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Was it established why TEPCO waited with the flooding, or is this about saving its investment just conjecture by Dr. Dr. Michio Kaku of the City College of New York? See here for the earlier discussion on the government-TEPCO conflict on the flooding, with indications that TEPCO might have been upheld by technical problems rather than economic considerations.

*Lunatic*, n.
One whose delusions are out of fashion.
by DoDo on Sun Jun 12th, 2011 at 11:38:27 AM EST
[ Parent ]
Above I conflated the issues of venting and seawater flooding (though I suspect Dr. Kaku did, too), both of which came with delay after government orders. However, technical problems still apply in both cases, and at least for No. 1, the TEPCO-government conflict seems to have been over a suspension of seawater injection (which never actually happened) rather than starting it in the first place (see upthread). Here I will note the timeline on the seawater flooding at the No. 1 reactor:

  • end of freshwater injection (tanks run out): 12 March, 14:53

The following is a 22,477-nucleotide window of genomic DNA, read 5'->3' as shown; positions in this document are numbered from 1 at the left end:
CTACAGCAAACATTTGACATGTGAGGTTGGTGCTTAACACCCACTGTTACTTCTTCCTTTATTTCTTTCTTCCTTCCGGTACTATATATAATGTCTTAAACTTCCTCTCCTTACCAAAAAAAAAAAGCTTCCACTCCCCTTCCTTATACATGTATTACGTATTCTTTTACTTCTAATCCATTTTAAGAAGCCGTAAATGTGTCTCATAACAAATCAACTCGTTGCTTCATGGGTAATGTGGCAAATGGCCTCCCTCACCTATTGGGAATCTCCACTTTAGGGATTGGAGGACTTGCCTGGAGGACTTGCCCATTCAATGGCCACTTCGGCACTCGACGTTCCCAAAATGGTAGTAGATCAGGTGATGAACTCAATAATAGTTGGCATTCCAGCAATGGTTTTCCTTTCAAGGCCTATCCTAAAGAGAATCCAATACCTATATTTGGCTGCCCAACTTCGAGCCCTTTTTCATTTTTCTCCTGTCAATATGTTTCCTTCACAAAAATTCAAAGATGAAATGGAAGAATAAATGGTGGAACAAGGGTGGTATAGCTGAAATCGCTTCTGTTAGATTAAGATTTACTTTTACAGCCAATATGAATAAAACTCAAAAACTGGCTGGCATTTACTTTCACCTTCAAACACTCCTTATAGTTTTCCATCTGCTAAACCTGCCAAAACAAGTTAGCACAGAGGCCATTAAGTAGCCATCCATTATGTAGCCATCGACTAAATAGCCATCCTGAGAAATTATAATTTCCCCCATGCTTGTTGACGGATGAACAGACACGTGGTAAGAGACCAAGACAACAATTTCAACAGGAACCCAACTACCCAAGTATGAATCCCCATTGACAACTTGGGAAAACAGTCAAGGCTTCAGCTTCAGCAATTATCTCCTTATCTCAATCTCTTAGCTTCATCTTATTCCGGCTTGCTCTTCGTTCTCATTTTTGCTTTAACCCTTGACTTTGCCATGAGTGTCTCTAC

• hydrogen explosion blows off the top: 12 March, 15:36
  • start of seawater injection: 12 March, 19:04

Considering the environment they had to work in to lay firehoses from the sea to an entry valve, with the explosion blowing stuff on top of them, those four hours (three and a half after the explosion) don't even seem that much of a delay.

*Lunatic*, n.
One whose delusions are out of fashion.
by DoDo on Mon Jun 13th, 2011 at 05:42:38 AM EST
[ Parent ]
On a broader note: since it was deduced later that water level gauges were malfunctioning, every decision taken at the time or what could have been taken at the time was based on mistaken assumptions.

*Lunatic*, n.
One whose delusions are out of fashion.
by DoDo on Mon Jun 13th, 2011 at 05:48:44 AM EST
[ Parent ]

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